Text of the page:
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The story of hope and loss of Ukrainian triplets who were born the day Russia invaded their country

The couple of Ukrainians Hanna and Andriy Berezynets were delighted when they found out they were expecting triplets. But on the day they were to be born, the Russian invasion began and the three girls were born to the sound of bombings around them.

When Hanna had her first ultrasound, it showed a small speck: the baby she had been planning for so long with her husband, Andriy. However, at their next doctor’s appointment, they were told they were expecting twins. On the third visit they confirmed that she was, in fact, expecting triplets.

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“We were afraid to go to the doctor on the fourth appointment,” jokes Hanna, although she says they were happy. “We really wanted children. God heard us and gave us three at once,” Hanna told the podcast Ukrainecast.

Hanna went to the maternity ward in Chernigov on February 23, 2022 for cesarean section scheduled for the following morning.

Rumors of a Russian invasion spread for weeks, but Hanna didn’t believe them until she received a message on February 24 from her brother, who was studying at a military school.

He told him the war had begun and that he did not know where they were sending him. He encouraged him to leave Chernihiv.

But Hanna couldn’t leave right away. Her operation was scheduled for 9 am and the hospital team was preparing for the birth of the first triplets in three years.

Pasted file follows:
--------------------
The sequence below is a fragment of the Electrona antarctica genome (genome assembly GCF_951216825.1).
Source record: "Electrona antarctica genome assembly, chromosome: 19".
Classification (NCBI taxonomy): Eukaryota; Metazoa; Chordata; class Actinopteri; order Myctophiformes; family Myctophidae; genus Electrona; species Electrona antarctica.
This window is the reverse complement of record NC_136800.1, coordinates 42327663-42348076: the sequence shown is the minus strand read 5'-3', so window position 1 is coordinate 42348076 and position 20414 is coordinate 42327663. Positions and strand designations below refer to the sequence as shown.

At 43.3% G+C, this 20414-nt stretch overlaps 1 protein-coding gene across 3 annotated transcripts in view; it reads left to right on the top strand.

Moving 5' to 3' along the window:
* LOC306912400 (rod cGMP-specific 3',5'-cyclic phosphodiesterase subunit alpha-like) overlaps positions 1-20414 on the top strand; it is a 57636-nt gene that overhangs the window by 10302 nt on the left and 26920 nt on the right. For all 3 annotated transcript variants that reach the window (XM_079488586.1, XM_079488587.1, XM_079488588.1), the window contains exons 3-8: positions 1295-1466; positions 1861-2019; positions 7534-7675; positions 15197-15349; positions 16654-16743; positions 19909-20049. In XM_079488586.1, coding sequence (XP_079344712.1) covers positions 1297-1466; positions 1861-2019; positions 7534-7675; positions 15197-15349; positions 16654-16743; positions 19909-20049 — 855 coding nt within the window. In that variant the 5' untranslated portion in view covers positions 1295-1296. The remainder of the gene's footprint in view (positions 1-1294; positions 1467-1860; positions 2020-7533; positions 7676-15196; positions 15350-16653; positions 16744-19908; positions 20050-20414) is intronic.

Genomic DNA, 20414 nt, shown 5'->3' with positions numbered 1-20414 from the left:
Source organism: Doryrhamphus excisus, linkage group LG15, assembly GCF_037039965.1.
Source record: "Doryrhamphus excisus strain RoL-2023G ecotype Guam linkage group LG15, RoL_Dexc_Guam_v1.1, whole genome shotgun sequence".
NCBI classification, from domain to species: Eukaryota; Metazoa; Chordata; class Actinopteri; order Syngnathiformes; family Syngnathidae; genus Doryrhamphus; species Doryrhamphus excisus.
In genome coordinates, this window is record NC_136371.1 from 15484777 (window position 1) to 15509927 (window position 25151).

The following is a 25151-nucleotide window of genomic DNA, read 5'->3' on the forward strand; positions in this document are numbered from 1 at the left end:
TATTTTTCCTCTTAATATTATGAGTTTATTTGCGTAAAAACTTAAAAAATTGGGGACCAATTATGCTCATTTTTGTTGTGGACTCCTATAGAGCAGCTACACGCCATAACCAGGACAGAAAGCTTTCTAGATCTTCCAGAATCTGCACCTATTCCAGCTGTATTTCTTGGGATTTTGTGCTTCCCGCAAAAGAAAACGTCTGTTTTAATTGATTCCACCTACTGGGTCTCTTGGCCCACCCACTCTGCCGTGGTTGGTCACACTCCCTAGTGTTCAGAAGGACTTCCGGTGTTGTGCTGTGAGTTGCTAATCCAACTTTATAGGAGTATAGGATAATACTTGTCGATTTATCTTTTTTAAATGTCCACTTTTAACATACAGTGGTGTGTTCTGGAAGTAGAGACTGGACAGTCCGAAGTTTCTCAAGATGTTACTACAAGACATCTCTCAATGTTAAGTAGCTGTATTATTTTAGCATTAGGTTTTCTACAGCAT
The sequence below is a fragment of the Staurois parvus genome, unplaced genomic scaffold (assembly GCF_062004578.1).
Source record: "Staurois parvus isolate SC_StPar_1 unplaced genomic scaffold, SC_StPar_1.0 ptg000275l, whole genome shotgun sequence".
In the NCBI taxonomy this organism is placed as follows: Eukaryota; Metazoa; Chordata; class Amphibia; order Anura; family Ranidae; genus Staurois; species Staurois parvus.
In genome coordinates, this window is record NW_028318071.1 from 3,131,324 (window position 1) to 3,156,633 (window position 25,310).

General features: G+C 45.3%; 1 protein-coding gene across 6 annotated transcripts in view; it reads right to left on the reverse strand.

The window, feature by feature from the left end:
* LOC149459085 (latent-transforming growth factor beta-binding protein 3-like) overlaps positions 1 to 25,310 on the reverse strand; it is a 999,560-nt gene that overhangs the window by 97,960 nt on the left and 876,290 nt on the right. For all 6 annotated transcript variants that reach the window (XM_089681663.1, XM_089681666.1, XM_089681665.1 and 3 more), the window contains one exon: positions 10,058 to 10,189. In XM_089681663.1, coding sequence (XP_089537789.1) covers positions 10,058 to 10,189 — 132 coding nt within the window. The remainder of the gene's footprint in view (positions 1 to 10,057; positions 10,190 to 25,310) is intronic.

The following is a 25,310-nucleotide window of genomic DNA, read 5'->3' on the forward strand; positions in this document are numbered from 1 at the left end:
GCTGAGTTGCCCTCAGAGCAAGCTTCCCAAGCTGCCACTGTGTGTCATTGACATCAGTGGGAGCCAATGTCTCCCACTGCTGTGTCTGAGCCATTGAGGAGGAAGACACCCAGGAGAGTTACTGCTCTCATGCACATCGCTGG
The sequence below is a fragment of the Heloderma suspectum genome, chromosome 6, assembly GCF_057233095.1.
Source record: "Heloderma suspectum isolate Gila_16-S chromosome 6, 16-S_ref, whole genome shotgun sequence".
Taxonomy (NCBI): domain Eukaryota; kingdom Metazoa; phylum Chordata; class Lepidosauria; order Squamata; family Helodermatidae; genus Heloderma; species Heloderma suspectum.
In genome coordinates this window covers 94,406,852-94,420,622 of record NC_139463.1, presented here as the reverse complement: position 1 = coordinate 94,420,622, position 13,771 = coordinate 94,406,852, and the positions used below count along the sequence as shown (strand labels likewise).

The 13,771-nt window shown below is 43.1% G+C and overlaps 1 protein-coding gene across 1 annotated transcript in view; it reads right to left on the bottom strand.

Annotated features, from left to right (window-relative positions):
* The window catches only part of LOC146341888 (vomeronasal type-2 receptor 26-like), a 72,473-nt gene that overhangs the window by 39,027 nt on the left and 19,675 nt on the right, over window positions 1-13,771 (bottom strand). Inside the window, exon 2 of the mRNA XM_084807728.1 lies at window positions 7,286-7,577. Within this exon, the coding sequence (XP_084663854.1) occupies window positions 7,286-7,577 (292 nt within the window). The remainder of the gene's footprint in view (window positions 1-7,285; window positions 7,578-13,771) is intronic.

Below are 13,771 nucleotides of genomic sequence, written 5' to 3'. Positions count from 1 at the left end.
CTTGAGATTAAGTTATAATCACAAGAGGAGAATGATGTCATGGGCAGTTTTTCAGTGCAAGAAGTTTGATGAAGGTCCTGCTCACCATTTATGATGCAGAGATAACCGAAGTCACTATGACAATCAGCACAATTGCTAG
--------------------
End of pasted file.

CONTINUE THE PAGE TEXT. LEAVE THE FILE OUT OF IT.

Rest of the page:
Under normal circumstances, Emilia, Melania and Olivia would have remained in an incubator after birth. (HANNA BEREZYNETS).

Hanna couldn’t believe the war had started.

“I thought this would happen far away, in a field, in a forest, but not in our lifetimes.”

Andriy arrived at the hospital at 6am with suitcases full of clothes and other supplies and tried to calm her.

“She told me the main thing was to bring our babies into the world,” Hanna recalls.

The babies were born in a matter of minutes: Emília at 9:36 am, Olivia at 9:37 am and Melania at 9:38 am.

“I couldn’t imagine they would be so beautiful,” says Hanna.

Ten minutes later, at 9:48 am, the State Border Service of Ukraine officially announced that Russian military vehicles had entered the Chernihiv region.

“Wait, I’m protecting you.”

Chernihiv is in northern Ukraine, on the border with Belarus, from where Russian troops invaded.

She was immediately hit by artillery. Although Russia did not occupy the city, it was severely damaged.

The afternoon after giving birth, recovering from surgery and barely able to get out of bed, Hanna was told she needed to go down to a shelter with her babies.

“I was very lost. I didn’t understand how I would get there,” she recalls.

To get there, Hanna had to go out in temperatures close to zero degrees. Nurses wrapped babies in warm blankets and they carried them to Hanna.

Medical staff at the Chernihiv hospital say they helped deliver 20 babies at the shelter.  (HANNA BEREZYNETS).

Medical staff at the Chernihiv hospital say they helped deliver 20 babies at the shelter. (HANNA BEREZYNETS).